The good doctor‘s brilliant piece on the tyranny of content management systems has spurred me on to write this post I’ve been contemplating for a while, about my own frustrations with WCMS software and what an ideal platform for government websites might be capable of right out of the box.
Having been close to the requirements spec, procurement, implementation and testing of a couple of CMS-based websites in government in recent years, and used a dozen or so CMSs before that, I am consistently astonished by the (to my mind) fundamental things some of the big name platforms struggle to do, and the lack of features to help organisations manage website content as opposed to just publish it. And I feel that if any industry needs to innovate, it’s this one.
The best of breed tools have considerable strengths, of course, and it’s not fair to expect them to be all things to all men nor automate everything. But if the amount of bespoke modding by customers with common needs can be kept to a minimum that’s got to be good, right? There’s a lively discussion over on David’s post about ways to do just that through consistent schemas for government content, better interoperability, clearer client specification and even open sourcing a government-ready platform. So in that vein, what would a perfect gov CMS need to do?
I’ve started this list on uservoice of the stuff I’d like to see any platform capable of doing from the off. It’s a mix of crushed hopes of yesterday and starry-eyed dreams for tomorrow. (There’s prizes if you can tell them apart).
Here’s my personal top five as a taster:
- Government-ready template pack
Preset vanilla templates based on COI usability wireframes, for common government content types, with standard fields, eGMS metadata and semantic markup. To contain: Minister’s profiles, speeches, statements, news stories, publications, consultations… (more)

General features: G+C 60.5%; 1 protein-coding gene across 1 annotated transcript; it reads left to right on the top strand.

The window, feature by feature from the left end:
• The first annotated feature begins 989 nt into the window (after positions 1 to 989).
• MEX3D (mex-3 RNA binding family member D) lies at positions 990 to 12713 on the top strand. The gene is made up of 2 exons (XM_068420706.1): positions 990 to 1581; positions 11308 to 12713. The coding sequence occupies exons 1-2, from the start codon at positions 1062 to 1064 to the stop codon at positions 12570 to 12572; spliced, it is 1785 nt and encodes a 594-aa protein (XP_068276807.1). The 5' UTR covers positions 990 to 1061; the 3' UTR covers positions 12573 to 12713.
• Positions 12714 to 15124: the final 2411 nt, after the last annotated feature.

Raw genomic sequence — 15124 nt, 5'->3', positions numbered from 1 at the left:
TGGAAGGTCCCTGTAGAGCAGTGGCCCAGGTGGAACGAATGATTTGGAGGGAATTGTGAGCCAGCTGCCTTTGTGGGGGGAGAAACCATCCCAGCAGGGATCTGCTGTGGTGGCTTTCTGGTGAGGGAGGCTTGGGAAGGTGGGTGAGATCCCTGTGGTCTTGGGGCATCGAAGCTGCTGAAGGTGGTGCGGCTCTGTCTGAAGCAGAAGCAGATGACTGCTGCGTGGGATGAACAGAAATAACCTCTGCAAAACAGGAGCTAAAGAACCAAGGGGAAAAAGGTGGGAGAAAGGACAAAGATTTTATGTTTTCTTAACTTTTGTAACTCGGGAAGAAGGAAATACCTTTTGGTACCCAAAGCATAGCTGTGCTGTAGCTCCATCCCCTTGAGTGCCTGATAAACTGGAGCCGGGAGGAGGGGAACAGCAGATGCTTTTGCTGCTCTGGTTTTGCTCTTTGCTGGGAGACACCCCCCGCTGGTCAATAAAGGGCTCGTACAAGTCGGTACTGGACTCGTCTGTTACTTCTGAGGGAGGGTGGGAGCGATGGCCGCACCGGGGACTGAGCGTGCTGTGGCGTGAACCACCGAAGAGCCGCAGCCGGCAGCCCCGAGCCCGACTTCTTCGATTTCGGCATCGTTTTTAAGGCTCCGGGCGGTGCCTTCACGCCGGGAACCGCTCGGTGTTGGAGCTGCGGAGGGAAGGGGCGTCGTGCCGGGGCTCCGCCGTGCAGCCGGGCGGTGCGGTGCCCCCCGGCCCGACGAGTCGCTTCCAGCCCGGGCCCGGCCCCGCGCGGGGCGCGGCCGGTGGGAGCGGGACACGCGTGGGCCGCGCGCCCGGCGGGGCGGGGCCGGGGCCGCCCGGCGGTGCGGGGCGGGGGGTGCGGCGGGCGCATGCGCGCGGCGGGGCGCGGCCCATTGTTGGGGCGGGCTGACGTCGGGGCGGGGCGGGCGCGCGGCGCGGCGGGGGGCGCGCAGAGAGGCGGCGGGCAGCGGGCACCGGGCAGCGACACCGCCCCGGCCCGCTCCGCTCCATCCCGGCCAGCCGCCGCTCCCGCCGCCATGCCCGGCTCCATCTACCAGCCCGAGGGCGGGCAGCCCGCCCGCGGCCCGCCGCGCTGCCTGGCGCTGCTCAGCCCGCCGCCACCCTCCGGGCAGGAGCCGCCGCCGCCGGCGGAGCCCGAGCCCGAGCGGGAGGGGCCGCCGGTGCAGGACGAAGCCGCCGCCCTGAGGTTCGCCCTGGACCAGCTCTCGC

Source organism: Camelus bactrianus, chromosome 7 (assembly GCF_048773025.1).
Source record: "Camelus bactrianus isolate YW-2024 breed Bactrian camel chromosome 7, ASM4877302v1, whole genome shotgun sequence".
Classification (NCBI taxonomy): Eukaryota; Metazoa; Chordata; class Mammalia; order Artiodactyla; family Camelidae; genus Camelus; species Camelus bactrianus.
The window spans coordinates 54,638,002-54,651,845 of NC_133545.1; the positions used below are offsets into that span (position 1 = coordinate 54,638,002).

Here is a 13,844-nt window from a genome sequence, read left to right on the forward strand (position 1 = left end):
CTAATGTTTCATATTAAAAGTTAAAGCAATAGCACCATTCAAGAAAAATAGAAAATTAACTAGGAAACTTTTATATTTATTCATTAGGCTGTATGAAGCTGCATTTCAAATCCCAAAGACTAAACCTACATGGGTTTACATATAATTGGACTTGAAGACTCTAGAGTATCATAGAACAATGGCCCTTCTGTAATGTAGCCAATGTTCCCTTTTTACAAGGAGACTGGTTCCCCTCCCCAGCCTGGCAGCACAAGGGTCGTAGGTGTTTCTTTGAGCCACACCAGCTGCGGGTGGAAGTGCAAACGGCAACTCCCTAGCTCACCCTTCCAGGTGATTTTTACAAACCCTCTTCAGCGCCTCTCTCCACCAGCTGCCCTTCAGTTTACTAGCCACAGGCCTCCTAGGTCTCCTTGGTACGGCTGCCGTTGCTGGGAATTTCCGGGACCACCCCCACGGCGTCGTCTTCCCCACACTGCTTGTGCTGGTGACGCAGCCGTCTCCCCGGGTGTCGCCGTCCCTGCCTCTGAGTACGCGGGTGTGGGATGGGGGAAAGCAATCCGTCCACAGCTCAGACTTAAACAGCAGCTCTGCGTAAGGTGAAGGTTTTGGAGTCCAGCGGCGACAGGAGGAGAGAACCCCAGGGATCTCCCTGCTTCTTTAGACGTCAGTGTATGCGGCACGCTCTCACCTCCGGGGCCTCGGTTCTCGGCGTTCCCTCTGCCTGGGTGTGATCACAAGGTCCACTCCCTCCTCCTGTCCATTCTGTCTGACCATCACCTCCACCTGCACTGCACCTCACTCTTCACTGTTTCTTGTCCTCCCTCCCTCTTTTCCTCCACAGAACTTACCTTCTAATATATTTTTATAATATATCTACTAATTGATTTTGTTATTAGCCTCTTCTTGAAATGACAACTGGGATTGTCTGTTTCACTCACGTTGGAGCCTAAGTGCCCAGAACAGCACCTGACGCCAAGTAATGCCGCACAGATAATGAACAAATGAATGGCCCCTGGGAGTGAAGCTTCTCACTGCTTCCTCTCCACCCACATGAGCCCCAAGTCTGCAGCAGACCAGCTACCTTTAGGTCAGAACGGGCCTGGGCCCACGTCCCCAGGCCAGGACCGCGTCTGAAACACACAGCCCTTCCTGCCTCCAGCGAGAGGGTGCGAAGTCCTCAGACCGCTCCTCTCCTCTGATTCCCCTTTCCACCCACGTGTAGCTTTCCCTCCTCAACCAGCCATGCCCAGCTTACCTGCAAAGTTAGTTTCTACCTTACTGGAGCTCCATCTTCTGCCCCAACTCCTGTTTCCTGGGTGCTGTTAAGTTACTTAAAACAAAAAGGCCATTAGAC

- Write and publish everything on the fly
Set up all the bits you need for your page (metadata, images, downloads, widgets) there and then, not in some other part of the CMS. And when you publish the page, publish all the things it contains too. Is that so much to ask?
- Embeddable code snippets
- Review schedules and alerts
Preset tools for reminding authors (not CMS users) to check content, and escalation options for when they don’t. Hook it up to analytics and SEO insight tools to give authors tough love about how well or badly their pages are performing… (more)
- Quality assurance tools
Information for admins about contributors’ past performance (this user has had 40% of their pages rejected in the past). Diff tools, dip sampling, quality assurance checklists and scorecards built in. Automatic feedback to contributors when their pages are corrected. Promotion and demotion of user roles based on QA activity… (more)
See the full starter list of 35 ideas here and please do comment, vote and add your own.
The stakes are pretty high, if you ask me, with the reputations of individual digital teams and the profession as a whole at the mercy of what their chosen system will let them do. (“That cool thing you saw on that website you like? Sorry boss, we can’t do that with our CMS.”) Vendors should be mindful of the power they yield, for as long as they still yield it.
Image credit: zaveqna